To illustrate, consider Altostrat Industries, a fictitious mid-sized manufacturing company that has operated in North America and Europe for 50 years. Altostrat has assembled and manages a mix of systems across various hardware platforms.
As shown above, the systems combine to support business processes including Manufacturing, Sales, Pricing and Accounting. Altostrat’s IT department struggles to maintain the existing systems, and the point-to-point system integration is rather brittle.
Worse, business groups across the enterprise have each created their own silos of data and business processes, using one-off database and spreadsheet solutions and consumer-grade cloud offerings which are not scalable, backed-up or secured.
This environment was never planned; it just happened over time. The business impacts are the inverse of the aforementioned top 5 business benefits – high costs, poor efficiency, restrained staff, rigid business and weak customer relationships.
No one is to blame, but changes are needed.
Since Altostrat is a multinational organization with a mix of cloud and on-promise solutions, they might be too large and complex for an integration approach that’s limited to a series of Application Programming Interfaces (APIs), even if these APIs are developed in a common framework.
Instead, Altostrat’s enterprise-wide integration strategy requires a scalable, repeatable, agile approach. As such, we might recommend a target architecture like the one depicted above, with an Integration and Process Orchestration layer implemented via a an integration framework like LANSA Composer, or a Platform as a Service (iPaaS) cloud offering such as MuleSoft, SnapLogic or Boomi.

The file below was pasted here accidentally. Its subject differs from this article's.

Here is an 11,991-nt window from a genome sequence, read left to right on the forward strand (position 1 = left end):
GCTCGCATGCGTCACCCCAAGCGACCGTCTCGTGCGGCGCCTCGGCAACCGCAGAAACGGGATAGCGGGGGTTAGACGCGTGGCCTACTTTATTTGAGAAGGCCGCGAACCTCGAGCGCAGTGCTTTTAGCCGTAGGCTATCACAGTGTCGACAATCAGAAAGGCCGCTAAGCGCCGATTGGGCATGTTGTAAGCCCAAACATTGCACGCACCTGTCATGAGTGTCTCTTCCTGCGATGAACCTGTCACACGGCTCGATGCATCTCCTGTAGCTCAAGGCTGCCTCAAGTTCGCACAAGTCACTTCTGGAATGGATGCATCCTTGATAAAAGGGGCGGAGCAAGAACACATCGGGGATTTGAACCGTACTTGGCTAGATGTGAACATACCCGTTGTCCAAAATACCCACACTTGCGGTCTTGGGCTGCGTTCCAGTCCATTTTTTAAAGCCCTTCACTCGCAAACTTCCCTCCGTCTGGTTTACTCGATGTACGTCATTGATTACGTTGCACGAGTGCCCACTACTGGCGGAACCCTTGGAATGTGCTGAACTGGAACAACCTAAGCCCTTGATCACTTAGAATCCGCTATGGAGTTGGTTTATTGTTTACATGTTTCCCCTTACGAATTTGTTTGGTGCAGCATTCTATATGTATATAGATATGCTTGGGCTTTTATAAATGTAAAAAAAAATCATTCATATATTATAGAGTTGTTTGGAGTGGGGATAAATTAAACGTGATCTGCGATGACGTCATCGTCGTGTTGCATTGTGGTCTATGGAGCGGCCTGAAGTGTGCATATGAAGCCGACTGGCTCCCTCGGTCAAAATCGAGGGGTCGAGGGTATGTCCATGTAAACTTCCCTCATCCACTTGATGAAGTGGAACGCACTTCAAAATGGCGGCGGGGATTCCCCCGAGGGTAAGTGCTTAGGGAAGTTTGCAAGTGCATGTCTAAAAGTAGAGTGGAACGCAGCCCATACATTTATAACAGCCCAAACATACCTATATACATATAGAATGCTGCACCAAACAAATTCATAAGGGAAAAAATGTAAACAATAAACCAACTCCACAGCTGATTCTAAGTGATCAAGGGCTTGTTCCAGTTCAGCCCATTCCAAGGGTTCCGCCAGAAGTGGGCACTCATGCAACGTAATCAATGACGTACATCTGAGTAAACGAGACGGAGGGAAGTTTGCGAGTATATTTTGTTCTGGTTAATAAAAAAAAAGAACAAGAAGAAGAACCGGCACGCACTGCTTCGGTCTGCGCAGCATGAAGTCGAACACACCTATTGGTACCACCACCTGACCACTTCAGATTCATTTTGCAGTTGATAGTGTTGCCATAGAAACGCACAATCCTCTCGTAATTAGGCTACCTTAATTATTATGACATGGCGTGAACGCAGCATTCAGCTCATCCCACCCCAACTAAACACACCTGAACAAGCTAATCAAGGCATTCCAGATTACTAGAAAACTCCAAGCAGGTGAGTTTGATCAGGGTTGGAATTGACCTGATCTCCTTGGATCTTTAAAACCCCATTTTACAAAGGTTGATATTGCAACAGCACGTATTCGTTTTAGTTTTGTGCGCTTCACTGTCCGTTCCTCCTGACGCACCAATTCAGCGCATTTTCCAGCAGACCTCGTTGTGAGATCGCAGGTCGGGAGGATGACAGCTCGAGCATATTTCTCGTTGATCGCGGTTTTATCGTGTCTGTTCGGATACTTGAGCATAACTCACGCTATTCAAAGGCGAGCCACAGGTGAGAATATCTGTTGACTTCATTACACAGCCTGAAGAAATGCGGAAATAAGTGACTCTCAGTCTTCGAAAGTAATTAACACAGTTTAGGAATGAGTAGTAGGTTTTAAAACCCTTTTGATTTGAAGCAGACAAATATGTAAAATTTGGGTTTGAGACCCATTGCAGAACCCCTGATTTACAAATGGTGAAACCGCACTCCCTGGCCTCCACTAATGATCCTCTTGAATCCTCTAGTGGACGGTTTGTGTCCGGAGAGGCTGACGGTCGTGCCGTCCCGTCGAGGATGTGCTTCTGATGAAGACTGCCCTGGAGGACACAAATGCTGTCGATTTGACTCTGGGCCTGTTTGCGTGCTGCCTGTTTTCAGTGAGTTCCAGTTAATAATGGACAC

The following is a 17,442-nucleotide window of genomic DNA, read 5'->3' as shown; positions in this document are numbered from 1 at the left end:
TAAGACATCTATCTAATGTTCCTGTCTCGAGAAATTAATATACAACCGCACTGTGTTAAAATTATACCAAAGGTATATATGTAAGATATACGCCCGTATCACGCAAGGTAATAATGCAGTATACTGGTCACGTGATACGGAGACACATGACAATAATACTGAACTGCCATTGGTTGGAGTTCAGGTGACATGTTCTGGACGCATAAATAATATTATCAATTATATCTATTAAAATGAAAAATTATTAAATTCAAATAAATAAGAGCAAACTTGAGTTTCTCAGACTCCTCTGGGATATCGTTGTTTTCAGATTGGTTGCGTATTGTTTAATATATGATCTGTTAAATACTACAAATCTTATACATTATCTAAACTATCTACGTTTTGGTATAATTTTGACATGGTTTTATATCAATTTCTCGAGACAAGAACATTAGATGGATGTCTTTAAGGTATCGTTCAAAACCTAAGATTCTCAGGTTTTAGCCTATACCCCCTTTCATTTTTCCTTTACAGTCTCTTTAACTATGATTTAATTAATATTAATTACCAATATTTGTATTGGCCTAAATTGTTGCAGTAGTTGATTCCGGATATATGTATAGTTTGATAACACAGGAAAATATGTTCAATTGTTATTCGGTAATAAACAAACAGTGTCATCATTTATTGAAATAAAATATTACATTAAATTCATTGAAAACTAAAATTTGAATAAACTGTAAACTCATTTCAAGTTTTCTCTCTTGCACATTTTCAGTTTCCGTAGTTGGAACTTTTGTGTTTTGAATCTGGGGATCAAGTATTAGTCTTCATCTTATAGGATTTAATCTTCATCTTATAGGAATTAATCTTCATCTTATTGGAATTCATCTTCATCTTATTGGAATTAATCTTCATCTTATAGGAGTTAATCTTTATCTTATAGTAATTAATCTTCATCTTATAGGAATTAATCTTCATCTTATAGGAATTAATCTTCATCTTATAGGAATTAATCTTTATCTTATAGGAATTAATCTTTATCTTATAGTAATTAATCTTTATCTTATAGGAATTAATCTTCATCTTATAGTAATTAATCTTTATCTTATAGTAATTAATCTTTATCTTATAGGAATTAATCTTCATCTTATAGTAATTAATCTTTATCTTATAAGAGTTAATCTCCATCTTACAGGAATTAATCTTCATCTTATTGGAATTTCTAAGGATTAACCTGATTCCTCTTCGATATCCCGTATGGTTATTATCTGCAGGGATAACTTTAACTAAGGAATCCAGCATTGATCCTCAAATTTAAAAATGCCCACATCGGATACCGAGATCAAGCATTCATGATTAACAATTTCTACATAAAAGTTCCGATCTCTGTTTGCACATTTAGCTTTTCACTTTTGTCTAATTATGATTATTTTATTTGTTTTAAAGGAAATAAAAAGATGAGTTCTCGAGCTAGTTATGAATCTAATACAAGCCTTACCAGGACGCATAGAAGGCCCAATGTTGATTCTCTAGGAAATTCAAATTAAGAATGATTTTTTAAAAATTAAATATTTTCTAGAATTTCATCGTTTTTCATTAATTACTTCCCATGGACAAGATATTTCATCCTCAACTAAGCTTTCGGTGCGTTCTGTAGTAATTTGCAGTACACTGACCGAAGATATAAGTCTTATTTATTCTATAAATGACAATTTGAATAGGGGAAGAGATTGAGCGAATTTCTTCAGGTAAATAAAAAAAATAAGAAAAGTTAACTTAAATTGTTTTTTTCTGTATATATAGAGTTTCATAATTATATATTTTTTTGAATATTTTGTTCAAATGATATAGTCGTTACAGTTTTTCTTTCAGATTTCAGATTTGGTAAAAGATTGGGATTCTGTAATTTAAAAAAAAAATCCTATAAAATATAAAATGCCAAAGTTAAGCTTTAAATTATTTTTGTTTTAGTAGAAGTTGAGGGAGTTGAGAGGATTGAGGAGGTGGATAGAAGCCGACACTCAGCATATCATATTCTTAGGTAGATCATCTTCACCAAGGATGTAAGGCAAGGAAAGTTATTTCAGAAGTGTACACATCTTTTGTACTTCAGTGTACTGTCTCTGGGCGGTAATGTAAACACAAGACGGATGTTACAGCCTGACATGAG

iPaaS is a modern take on the Enterprise Service Bus (ESB) and is similar in many respects. Both typically embrace Business Process Management (BPM) to re-imagine and orchestrate processes. Both typically offer pre-built connectors to popular systems such as Enterprise Resource Planning (ERP) and Customer Relationship Management (CRM). The primary difference is that iPaaS solutions are cloud hosted and focus more on cloud to cloud integration, whereas traditional ESBs hosted on premise and tend to focus on integrating on-premise solutions. However the lines have blurred, with most Integration Platform vendors recognizing that many organizations need integration between their unique mix of on-premise and cloud solutions.
When determining the best solution for Altostrat, a lot depends on what particular applications need to integrate. The more pre-built connectors available from the Integration platform, the less manual process and data mapping is needed, and the more likely the solution platform will keep its connectors updated as software versions evolve. On the other hand, if Altostrat mainly needs to integrate custom on-premise solutions, they may pay too much for an iPaaS focused on building its portfolio of connectors that Altostrat may never use.
If you find yourself in a situation like Altostrat, with a mix of on-premise and cloud solutions with brittle point-to-point integration that is not scalable, feel free to contact us. We’ll be happy to listen, answer questions, and ultimately help you re-imagine, rationalize and re-architect – achieving a modern integration architecture and the resulting business benefits.